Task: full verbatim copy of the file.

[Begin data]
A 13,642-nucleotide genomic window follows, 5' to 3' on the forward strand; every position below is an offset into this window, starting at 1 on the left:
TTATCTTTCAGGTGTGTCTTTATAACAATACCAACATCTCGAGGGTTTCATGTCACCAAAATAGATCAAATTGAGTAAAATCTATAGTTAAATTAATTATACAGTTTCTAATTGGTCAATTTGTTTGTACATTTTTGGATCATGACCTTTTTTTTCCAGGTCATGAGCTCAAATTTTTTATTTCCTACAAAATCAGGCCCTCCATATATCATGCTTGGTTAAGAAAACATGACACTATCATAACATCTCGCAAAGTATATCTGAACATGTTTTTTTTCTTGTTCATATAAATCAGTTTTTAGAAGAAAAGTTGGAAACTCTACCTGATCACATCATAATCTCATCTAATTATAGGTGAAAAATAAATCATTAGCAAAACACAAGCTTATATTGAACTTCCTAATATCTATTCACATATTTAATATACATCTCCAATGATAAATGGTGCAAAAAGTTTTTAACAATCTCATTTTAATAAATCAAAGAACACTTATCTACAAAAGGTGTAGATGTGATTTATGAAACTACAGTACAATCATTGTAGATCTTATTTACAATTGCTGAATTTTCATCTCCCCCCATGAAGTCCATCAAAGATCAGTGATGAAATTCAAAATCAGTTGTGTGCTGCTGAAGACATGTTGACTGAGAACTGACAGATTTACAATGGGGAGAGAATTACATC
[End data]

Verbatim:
A 13,642-nucleotide genomic window follows, 5' to 3' on the forward strand; every position below is an offset into this window, starting at 1 on the left:
TTATCTTTCAGGTGTGTCTTTATAACAATACCAACATCTCGAGGGTTTCATGTCACCAAAATAGATCAAATTGAGTAAAATCTATAGTTAAATTAATTATACAGTTTCTAATTGGTCAATTTGTTTGTACATTTTTGGATCATGACCTTTTTTTTCCAGGTCATGAGCTCAAATTTTTTATTTCCTACAAAATCAGGCCCTCCATATATCATGCTTGGTTAAGAAAACATGACACTATCATAACATCTCGCAAAGTATATCTGAACATGTTTTTTTTCTTGTTCATATAAATCAGTTTTTAGAAGAAAAGTTGGAAACTCTACCTGATCACATCATAATCTCATCTAATTATAGGTGAAAAATAAATCATTAGCAAAACACAAGCTTATATTGAACTTCCTAATATCTATTCACATATTTAATATACATCTCCAATGATAAATGGTGCAAAAAGTTTTTAACAATCTCATTTTAATAAATCAAAGAACACTTATCTACAAAAGGTGTAGATGTGATTTATGAAACTACAGTACAATCATTGTAGATCTTATTTACAATTGCTGAATTTTCATCTCCCCCCATGAAGTCCATCAAAGATCAGTGATGAAATTCAAAATCAGTTGTGTGCTGCTGAAGACATGTTGACTGAGAACTGACAGATTTACAATGGGGAGAGAATTACATC